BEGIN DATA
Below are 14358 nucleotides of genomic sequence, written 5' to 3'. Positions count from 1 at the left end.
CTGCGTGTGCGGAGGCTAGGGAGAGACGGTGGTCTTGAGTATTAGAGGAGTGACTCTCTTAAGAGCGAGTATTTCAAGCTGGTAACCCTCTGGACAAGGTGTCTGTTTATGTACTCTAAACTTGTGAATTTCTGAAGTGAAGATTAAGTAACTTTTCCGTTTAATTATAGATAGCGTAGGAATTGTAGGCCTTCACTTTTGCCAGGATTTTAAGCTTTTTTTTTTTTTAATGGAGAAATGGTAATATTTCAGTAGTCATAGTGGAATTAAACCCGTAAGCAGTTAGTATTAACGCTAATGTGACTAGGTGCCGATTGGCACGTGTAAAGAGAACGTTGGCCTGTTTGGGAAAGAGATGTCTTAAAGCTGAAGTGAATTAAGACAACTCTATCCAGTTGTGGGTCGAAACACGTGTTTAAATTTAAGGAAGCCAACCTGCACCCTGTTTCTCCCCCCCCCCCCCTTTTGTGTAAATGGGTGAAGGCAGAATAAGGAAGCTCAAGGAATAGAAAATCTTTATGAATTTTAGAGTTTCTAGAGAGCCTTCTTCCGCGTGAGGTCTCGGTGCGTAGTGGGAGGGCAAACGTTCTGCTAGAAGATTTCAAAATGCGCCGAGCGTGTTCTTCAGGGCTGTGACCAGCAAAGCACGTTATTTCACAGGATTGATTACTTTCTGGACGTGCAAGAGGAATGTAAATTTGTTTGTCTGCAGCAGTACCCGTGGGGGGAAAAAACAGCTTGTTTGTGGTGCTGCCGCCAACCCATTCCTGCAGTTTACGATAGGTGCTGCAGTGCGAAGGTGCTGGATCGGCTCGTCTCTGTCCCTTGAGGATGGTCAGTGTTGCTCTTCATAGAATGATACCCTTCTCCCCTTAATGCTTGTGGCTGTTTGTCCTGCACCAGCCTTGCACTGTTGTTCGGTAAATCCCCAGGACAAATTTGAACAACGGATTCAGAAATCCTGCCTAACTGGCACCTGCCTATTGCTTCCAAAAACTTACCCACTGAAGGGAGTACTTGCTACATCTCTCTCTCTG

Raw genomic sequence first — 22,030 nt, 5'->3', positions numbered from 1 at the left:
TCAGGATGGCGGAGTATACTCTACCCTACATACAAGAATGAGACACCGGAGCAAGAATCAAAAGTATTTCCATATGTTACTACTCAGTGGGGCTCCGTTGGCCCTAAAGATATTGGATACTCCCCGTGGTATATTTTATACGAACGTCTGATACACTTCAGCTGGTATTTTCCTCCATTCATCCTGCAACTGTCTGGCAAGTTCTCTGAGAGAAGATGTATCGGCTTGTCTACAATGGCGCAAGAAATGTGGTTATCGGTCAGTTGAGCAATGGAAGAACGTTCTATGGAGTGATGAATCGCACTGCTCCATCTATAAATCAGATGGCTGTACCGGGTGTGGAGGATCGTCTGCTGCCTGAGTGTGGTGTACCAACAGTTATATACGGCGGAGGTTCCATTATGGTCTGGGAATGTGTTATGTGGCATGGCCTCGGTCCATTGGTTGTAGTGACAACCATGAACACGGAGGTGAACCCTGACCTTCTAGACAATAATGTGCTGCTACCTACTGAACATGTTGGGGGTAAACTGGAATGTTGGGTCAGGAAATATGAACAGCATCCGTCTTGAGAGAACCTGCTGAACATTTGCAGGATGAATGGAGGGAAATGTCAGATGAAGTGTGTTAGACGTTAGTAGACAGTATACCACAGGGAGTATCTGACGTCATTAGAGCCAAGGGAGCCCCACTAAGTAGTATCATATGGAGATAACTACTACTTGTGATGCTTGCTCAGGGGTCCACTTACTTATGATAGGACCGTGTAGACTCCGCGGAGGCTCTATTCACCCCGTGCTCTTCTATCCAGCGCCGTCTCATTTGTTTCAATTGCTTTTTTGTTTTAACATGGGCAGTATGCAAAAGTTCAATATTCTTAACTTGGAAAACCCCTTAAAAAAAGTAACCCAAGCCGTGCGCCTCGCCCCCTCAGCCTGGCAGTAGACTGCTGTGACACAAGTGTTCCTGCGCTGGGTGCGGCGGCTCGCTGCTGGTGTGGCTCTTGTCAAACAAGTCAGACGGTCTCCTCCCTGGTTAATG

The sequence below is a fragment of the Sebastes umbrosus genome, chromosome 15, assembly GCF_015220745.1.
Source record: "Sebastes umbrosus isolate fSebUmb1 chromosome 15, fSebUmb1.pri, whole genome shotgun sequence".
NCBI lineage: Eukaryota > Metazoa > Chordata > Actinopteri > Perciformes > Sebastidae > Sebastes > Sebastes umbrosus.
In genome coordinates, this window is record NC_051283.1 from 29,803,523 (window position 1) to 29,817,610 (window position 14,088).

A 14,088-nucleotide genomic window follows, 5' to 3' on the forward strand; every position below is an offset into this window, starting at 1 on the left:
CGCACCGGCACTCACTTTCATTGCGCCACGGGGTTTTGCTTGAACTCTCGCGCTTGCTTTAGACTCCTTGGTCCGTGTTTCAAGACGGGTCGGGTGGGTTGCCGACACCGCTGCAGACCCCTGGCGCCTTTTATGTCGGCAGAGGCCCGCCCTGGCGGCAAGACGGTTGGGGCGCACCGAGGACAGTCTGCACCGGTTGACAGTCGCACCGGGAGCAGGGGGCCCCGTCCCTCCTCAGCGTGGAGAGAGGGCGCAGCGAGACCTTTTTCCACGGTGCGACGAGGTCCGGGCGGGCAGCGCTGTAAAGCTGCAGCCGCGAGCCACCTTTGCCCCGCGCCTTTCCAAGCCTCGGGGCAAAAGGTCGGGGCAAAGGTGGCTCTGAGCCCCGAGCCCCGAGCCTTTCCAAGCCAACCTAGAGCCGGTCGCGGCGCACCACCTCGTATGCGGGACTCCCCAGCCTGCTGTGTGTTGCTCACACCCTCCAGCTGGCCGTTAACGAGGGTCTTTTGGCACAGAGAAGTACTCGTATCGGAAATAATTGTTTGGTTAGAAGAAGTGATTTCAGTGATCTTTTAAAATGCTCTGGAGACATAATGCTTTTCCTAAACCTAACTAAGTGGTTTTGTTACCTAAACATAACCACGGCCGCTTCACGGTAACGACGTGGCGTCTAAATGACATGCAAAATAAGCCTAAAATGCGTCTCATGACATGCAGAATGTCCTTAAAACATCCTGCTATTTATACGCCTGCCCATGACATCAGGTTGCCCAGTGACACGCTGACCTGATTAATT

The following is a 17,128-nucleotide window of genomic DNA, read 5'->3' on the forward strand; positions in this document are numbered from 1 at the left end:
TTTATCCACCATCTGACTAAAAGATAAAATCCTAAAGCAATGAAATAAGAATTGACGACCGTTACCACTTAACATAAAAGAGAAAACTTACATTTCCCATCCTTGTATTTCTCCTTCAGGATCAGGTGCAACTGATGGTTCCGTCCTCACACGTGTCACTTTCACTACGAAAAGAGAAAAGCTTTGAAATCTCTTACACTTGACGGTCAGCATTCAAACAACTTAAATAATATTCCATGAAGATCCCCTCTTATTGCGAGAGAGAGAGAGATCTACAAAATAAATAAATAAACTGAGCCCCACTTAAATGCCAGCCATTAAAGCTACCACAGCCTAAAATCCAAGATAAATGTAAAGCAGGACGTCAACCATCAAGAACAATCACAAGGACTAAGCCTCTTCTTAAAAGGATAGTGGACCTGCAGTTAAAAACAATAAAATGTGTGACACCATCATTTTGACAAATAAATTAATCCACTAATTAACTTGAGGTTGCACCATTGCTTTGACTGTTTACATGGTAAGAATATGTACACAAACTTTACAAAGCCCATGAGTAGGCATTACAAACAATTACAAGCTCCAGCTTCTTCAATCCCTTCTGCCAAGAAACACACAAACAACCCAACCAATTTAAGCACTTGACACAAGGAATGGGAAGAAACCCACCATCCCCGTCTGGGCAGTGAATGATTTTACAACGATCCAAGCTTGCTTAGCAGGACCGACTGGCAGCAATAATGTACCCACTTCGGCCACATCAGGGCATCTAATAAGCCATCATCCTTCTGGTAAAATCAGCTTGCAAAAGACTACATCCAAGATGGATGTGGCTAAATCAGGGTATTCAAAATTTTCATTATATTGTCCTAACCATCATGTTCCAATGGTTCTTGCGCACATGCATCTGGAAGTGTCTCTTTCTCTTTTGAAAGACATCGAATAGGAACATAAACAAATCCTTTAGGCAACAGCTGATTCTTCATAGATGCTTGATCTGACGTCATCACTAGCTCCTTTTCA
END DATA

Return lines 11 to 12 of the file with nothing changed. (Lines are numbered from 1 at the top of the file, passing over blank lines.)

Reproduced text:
The following is a 17,128-nucleotide window of genomic DNA, read 5'->3' on the forward strand; positions in this document are numbered from 1 at the left end:
TTTATCCACCATCTGACTAAAAGATAAAATCCTAAAGCAATGAAATAAGAATTGACGACCGTTACCACTTAACATAAAAGAGAAAACTTACATTTCCCATCCTTGTATTTCTCCTTCAGGATCAGGTGCAACTGATGGTTCCGTCCTCACACGTGTCACTTTCACTACGAAAAGAGAAAAGCTTTGAAATCTCTTACACTTGACGGTCAGCATTCAAACAACTTAAATAATATTCCATGAAGATCCCCTCTTATTGCGAGAGAGAGAGAGATCTACAAAATAAATAAATAAACTGAGCCCCACTTAAATGCCAGCCATTAAAGCTACCACAGCCTAAAATCCAAGATAAATGTAAAGCAGGACGTCAACCATCAAGAACAATCACAAGGACTAAGCCTCTTCTTAAAAGGATAGTGGACCTGCAGTTAAAAACAATAAAATGTGTGACACCATCATTTTGACAAATAAATTAATCCACTAATTAACTTGAGGTTGCACCATTGCTTTGACTGTTTACATGGTAAGAATATGTACACAAACTTTACAAAGCCCATGAGTAGGCATTACAAACAATTACAAGCTCCAGCTTCTTCAATCCCTTCTGCCAAGAAACACACAAACAACCCAACCAATTTAAGCACTTGACACAAGGAATGGGAAGAAACCCACCATCCCCGTCTGGGCAGTGAATGATTTTACAACGATCCAAGCTTGCTTAGCAGGACCGACTGGCAGCAATAATGTACCCACTTCGGCCACATCAGGGCATCTAATAAGCCATCATCCTTCTGGTAAAATCAGCTTGCAAAAGACTACATCCAAGATGGATGTGGCTAAATCAGGGTATTCAAAATTTTCATTATATTGTCCTAACCATCATGTTCCAATGGTTCTTGCGCACATGCATCTGGAAGTGTCTCTTTCTCTTTTGAAAGACATCGAATAGGAACATAAACAAATCCTTTAGGCAACAGCTGATTCTTCATAGATGCTTGATCTGACGTCATCACTAGCTCCTTTTCA